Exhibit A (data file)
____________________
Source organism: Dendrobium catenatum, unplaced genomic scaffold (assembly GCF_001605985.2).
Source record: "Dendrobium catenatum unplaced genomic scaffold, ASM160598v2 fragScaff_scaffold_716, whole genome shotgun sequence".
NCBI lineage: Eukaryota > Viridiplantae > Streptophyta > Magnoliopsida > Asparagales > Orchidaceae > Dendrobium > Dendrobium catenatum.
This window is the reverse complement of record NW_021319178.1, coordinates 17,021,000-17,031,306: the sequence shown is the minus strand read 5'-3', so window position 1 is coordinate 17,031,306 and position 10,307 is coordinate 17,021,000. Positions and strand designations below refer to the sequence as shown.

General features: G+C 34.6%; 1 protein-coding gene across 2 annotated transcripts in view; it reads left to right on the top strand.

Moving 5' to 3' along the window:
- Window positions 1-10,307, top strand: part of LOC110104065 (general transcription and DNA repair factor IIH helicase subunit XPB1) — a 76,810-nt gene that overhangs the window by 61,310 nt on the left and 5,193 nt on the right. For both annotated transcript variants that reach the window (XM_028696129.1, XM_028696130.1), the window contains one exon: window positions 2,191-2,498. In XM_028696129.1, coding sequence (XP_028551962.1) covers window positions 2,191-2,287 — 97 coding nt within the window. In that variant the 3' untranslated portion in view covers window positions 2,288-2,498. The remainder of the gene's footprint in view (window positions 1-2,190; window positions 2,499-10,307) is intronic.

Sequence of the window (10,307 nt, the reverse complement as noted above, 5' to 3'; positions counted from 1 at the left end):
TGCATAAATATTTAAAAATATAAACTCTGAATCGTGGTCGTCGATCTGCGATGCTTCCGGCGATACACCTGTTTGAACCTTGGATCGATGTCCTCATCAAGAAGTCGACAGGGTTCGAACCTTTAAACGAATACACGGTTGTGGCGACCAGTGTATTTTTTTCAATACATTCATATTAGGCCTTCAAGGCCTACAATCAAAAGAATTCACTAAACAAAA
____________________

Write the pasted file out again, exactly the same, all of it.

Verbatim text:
Source organism: Dendrobium catenatum, unplaced genomic scaffold (assembly GCF_001605985.2).
Source record: "Dendrobium catenatum unplaced genomic scaffold, ASM160598v2 fragScaff_scaffold_716, whole genome shotgun sequence".
NCBI lineage: Eukaryota > Viridiplantae > Streptophyta > Magnoliopsida > Asparagales > Orchidaceae > Dendrobium > Dendrobium catenatum.
This window is the reverse complement of record NW_021319178.1, coordinates 17,021,000-17,031,306: the sequence shown is the minus strand read 5'-3', so window position 1 is coordinate 17,031,306 and position 10,307 is coordinate 17,021,000. Positions and strand designations below refer to the sequence as shown.

General features: G+C 34.6%; 1 protein-coding gene across 2 annotated transcripts in view; it reads left to right on the top strand.

Moving 5' to 3' along the window:
- Window positions 1-10,307, top strand: part of LOC110104065 (general transcription and DNA repair factor IIH helicase subunit XPB1) — a 76,810-nt gene that overhangs the window by 61,310 nt on the left and 5,193 nt on the right. For both annotated transcript variants that reach the window (XM_028696129.1, XM_028696130.1), the window contains one exon: window positions 2,191-2,498. In XM_028696129.1, coding sequence (XP_028551962.1) covers window positions 2,191-2,287 — 97 coding nt within the window. In that variant the 3' untranslated portion in view covers window positions 2,288-2,498. The remainder of the gene's footprint in view (window positions 1-2,190; window positions 2,499-10,307) is intronic.

Sequence of the window (10,307 nt, the reverse complement as noted above, 5' to 3'; positions counted from 1 at the left end):
TGCATAAATATTTAAAAATATAAACTCTGAATCGTGGTCGTCGATCTGCGATGCTTCCGGCGATACACCTGTTTGAACCTTGGATCGATGTCCTCATCAAGAAGTCGACAGGGTTCGAACCTTTAAACGAATACACGGTTGTGGCGACCAGTGTATTTTTTTCAATACATTCATATTAGGCCTTCAAGGCCTACAATCAAAAGAATTCACTAAACAAAA